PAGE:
A pianist and composer wasn’t happy with a review he received from the Washington Post four years ago, and now he believes he finally has the legal justification to have it wiped from the Internet.

In a novel but misguided interpretation of the European Union’s controversial “Right to Be Forgotten” ruling, Dejan Lazic has reportedly requested the Post to remove a lukewarm review of his performance at the Kennedy Center’s Terrace Theater in Washington. The classical musician complained the critical pan has been plaguing his Google search results -- as the Post’s Caitlin Dewey reported Friday -- and he believes he should have the right to control his own image.

The review was posted on the Washington Post’s site in 2010 by Anne Midgette, a classical-music critic. In it, Midgette called a recital by Lazic “attention-getting, large scale and a little empty.” The performance was Lazic’s Washington debut and continues to appear on the first page of Google’s search results for his name. In an email to the Post, Lazic said requesting to have the review removed is not about censorship but about “the truth,” Dewey reported.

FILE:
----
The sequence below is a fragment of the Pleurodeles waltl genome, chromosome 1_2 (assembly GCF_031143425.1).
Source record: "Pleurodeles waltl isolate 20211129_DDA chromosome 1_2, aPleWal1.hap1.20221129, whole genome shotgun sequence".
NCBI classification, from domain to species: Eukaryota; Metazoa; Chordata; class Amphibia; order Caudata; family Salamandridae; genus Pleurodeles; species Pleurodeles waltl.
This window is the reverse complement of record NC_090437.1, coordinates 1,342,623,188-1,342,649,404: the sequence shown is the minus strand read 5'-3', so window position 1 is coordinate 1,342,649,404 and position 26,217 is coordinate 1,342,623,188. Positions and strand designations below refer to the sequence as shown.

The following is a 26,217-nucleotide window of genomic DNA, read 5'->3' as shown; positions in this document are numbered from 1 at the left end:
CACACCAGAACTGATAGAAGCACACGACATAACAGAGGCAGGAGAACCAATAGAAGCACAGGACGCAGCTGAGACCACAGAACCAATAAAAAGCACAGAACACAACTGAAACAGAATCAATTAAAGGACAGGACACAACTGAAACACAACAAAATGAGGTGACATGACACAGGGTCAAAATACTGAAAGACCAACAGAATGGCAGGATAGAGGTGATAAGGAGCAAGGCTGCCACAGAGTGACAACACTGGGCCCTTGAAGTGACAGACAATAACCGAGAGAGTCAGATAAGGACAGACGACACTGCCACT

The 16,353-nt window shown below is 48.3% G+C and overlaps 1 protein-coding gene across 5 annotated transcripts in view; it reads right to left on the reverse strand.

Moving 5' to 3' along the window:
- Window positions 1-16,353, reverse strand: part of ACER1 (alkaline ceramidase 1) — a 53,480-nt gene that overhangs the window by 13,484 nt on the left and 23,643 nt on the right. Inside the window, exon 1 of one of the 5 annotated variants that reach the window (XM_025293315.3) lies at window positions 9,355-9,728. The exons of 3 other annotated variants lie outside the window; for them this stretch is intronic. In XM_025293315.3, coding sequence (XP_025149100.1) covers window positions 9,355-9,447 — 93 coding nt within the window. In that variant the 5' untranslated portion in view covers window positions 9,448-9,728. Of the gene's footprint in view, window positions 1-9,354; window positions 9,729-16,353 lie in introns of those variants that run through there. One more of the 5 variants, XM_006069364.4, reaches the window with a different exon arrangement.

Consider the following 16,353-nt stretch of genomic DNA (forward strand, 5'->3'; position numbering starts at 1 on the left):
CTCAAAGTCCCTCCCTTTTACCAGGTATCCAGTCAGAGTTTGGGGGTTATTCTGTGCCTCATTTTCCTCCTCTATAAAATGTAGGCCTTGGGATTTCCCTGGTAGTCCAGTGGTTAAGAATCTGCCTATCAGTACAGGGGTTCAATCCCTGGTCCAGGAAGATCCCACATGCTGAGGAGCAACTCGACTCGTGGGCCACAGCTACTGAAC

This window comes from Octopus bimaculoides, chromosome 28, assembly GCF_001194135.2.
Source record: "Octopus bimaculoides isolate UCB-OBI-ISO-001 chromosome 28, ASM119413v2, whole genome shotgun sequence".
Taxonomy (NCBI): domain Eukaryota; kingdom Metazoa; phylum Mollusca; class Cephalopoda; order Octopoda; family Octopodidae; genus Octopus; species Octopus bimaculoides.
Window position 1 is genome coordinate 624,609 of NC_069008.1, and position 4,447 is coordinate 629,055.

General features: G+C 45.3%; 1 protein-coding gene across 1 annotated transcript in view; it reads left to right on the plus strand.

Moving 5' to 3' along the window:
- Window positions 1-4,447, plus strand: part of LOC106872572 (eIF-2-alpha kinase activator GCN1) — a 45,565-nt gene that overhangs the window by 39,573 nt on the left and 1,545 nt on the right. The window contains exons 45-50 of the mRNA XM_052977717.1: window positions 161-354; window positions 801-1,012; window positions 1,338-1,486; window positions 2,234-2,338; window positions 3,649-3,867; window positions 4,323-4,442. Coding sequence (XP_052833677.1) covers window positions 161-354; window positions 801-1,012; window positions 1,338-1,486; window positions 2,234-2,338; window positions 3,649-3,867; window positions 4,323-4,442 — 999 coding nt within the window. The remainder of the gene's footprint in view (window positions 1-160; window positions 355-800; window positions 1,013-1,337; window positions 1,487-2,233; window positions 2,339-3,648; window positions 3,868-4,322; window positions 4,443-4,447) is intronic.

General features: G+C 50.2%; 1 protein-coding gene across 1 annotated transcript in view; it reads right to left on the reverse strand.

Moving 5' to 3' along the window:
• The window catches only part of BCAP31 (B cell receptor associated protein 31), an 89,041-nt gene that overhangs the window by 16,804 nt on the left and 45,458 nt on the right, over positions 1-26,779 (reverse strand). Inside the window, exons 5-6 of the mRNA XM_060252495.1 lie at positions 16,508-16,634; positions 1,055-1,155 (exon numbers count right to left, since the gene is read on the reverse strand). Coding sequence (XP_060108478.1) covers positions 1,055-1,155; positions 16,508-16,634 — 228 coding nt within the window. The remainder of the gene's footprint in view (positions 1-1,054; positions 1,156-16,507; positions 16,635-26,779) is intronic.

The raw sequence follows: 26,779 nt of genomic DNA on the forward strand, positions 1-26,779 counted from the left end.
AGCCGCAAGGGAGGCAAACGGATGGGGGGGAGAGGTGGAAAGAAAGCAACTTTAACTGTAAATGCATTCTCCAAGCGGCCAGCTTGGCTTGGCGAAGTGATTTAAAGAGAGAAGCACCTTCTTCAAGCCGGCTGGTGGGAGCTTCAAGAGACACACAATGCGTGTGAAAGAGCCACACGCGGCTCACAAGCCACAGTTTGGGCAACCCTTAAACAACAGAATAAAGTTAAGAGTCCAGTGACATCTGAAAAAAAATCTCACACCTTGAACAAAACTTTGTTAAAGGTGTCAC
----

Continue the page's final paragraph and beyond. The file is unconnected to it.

Lazic was born in Croatia, but now lives in Amsterdam, according to the biography on his website.

In May, Europe’s highest court ruled that EU citizens have a right to ask search engines such as Google to remove links to articles that become outdated or irrelevant. Under the ruling, search engines must consider such requests, although they may deny them should they be deemed unfounded.

The decision sparked widespread criticism from media and tech companies, as well as free-speech advocates, who warned it would lead to an intractable flood of unreasonable requests from people who simply did not like what was written about them online.

However, the ruling applies to search engines, not to news publishers. And it is only applicable in the EU. In her article, Dewey gave no indication the Post is planning to comply with Lazic’s request.

Meanwhile, the request may have unintended consequences for Lazic. His Wikipedia page has already been updated with a section on his “‘Right to be Forgotten’ controversy.” Maybe instead of Googling his own name, he should have looked up “The Streisand Effect.”

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